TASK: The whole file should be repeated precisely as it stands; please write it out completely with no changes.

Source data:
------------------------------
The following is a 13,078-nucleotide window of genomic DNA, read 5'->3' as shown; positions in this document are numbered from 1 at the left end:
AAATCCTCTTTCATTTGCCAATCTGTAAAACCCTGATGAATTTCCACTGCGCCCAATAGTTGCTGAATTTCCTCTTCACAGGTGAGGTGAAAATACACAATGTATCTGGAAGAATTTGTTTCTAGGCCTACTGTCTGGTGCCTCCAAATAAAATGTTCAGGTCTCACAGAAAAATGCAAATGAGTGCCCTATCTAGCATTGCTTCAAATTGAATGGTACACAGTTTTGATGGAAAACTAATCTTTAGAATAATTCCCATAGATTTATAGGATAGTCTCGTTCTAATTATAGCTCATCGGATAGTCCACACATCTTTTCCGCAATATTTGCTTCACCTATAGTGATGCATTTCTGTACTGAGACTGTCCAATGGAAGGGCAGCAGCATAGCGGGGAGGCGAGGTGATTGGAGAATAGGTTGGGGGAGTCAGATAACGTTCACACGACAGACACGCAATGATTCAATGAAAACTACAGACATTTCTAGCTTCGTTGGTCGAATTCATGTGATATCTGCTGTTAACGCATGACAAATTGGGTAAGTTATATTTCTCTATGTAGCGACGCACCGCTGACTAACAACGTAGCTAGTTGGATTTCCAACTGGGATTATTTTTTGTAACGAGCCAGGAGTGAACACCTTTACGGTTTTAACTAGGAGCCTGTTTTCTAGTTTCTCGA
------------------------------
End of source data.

The following is a 13,078-nucleotide window of genomic DNA, read 5'->3' as shown; positions in this document are numbered from 1 at the left end:
AAATCCTCTTTCATTTGCCAATCTGTAAAACCCTGATGAATTTCCACTGCGCCCAATAGTTGCTGAATTTCCTCTTCACAGGTGAGGTGAAAATACACAATGTATCTGGAAGAATTTGTTTCTAGGCCTACTGTCTGGTGCCTCCAAATAAAATGTTCAGGTCTCACAGAAAAATGCAAATGAGTGCCCTATCTAGCATTGCTTCAAATTGAATGGTACACAGTTTTGATGGAAAACTAATCTTTAGAATAATTCCCATAGATTTATAGGATAGTCTCGTTCTAATTATAGCTCATCGGATAGTCCACACATCTTTTCCGCAATATTTGCTTCACCTATAGTGATGCATTTCTGTACTGAGACTGTCCAATGGAAGGGCAGCAGCATAGCGGGGAGGCGAGGTGATTGGAGAATAGGTTGGGGGAGTCAGATAACGTTCACACGACAGACACGCAATGATTCAATGAAAACTACAGACATTTCTAGCTTCGTTGGTCGAATTCATGTGATATCTGCTGTTAACGCATGACAAATTGGGTAAGTTATATTTCTCTATGTAGCGACGCACCGCTGACTAACAACGTAGCTAGTTGGATTTCCAACTGGGATTATTTTTTGTAACGAGCCAGGAGTGAACACCTTTACGGTTTTAACTAGGAGCCTGTTTTCTAGTTTCTCGA